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what constitutes blockade, and what is contraband. These variations are indicated by the decisions of their Prize Courts.
After all, the question resolves itself into ascertaining how far a belligerent may trench on the interests of a neutral, and how far a neutral may go without trenching on belligerent rights. In general, the latter dominated until the appearance of a power-the United States-whose interests lay almost invariably with the neutral. Then the latter preponderated, and the Convention of Paris of 1856 witnessed even Great Britain yielding to the dicta of the Armed Neutrality of 1780.
ON FOREIGN STATIONS.
In general, these are seldom defined in peaceable times. The commanding officer of a squadron seldom has and further orders from the Navy Department than to relieve some other in the command, leaving him to his experience and responsibility as to the course he may pursue in regard to foreign flags. Occasions may and do arise where special instructions are sent; but these are often far less important than those which constitute the general policy of the United States towards another flag, as developed by the commander of the naval force.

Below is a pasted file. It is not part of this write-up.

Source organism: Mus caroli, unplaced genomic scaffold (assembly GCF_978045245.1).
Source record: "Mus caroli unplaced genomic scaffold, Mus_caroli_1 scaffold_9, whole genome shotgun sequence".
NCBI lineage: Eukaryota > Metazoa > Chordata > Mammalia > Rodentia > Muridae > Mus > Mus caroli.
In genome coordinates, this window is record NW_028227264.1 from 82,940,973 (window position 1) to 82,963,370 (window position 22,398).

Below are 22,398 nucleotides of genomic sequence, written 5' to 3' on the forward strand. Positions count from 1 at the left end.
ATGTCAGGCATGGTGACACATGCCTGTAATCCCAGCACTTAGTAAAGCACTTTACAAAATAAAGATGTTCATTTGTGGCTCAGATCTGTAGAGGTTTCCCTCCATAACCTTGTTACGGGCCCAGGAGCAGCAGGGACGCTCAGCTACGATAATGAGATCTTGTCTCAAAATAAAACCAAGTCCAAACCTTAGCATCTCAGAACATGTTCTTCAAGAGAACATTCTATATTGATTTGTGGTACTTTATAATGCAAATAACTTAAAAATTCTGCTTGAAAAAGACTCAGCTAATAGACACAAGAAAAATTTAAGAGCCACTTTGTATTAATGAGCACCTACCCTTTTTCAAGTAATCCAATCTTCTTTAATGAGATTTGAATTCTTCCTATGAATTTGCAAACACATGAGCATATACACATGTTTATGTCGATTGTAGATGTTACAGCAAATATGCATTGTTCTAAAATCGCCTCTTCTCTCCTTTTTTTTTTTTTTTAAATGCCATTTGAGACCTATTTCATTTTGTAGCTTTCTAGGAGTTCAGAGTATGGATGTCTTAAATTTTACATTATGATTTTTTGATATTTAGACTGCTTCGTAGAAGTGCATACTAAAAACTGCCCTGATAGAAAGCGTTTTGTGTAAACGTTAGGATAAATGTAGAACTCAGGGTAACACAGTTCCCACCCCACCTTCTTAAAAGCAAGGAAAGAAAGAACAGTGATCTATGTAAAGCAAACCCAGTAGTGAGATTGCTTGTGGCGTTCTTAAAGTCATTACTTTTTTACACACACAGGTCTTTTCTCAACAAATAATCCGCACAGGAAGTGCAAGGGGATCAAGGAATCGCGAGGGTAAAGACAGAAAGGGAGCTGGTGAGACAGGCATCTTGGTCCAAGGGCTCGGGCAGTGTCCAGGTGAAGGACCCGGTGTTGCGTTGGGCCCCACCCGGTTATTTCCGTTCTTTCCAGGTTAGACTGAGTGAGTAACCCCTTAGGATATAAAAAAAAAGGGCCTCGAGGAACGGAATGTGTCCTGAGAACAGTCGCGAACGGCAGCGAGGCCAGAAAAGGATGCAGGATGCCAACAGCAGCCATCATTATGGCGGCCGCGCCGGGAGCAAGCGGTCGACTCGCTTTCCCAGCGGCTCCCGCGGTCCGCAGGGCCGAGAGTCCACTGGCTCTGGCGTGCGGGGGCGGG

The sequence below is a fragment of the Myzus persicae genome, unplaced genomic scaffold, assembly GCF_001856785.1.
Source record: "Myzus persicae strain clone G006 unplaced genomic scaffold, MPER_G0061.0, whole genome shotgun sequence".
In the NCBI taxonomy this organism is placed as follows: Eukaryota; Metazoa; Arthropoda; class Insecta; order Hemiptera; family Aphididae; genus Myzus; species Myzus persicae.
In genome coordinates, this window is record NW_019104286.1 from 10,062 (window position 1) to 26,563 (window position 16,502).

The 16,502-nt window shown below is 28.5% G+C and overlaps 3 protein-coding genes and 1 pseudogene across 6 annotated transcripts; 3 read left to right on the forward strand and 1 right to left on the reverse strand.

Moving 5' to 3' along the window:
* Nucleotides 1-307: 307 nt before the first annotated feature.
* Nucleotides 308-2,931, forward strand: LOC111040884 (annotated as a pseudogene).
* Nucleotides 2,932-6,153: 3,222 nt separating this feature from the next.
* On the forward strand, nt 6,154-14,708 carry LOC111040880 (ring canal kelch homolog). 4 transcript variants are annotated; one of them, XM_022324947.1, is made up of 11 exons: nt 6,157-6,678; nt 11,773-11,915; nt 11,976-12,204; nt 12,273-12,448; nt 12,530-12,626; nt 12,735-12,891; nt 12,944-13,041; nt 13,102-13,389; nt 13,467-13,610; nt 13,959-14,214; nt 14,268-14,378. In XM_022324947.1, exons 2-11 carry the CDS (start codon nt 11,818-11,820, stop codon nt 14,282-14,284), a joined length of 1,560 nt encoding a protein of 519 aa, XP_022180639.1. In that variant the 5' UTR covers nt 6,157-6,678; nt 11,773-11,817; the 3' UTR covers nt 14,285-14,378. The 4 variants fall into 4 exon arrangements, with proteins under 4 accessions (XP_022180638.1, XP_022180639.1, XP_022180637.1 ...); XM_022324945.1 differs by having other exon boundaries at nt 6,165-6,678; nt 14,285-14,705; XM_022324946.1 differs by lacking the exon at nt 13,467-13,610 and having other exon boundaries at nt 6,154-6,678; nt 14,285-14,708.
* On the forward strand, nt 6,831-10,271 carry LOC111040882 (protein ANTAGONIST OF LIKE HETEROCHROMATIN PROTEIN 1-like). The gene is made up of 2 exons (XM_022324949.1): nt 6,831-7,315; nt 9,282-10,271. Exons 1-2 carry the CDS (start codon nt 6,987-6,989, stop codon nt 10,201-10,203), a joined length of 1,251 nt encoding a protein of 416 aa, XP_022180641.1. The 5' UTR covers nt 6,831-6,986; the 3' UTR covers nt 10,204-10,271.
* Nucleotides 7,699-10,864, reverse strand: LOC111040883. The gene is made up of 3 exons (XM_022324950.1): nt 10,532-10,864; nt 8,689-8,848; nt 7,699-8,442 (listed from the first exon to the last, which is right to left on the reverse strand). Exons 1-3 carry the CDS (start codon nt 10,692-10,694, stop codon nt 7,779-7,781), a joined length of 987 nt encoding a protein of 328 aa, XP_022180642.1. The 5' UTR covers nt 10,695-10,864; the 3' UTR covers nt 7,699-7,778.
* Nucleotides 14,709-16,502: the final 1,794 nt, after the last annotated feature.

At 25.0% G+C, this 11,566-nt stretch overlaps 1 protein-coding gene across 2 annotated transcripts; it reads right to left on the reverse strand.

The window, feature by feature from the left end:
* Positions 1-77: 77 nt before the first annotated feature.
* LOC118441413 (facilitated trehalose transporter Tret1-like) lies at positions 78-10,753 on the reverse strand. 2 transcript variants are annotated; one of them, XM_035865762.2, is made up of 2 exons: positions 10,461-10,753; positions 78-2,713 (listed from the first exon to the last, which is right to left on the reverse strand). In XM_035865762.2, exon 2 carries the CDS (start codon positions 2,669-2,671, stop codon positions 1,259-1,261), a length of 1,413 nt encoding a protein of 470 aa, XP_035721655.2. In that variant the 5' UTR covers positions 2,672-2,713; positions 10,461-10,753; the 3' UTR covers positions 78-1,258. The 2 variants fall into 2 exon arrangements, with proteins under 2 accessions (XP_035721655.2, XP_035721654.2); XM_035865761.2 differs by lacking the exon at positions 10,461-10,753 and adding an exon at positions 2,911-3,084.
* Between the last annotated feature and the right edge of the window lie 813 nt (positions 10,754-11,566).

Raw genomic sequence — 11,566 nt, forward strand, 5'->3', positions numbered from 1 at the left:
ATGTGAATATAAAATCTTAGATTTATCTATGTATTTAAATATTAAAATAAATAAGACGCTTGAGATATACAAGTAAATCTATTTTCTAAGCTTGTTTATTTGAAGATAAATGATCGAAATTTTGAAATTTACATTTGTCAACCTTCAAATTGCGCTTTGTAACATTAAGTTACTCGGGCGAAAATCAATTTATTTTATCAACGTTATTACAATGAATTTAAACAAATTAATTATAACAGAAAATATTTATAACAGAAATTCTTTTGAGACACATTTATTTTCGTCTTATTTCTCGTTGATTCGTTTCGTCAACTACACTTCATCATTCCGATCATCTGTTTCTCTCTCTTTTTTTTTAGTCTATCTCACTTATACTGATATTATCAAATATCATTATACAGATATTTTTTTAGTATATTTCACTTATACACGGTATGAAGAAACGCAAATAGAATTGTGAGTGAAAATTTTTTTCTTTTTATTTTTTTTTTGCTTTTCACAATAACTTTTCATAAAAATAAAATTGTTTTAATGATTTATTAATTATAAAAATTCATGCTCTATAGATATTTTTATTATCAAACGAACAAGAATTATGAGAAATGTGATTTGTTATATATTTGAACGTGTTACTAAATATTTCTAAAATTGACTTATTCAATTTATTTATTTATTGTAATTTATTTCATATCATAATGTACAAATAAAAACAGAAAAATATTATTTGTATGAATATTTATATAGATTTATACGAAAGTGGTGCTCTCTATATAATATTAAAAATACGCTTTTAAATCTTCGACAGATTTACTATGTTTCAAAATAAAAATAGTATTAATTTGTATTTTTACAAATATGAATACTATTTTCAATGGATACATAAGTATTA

Of course it is evident that no reference is here intended to the manner in which he shall conduct the internal affairs of the squadron, as they are minutely regulated by the Book of Instructions.
It may be assumed that the ordinary purpose of maintaining a squadron on the coast of another power is primarily to protect the interests of American citizens there being, which in the main are commercial, though not always so.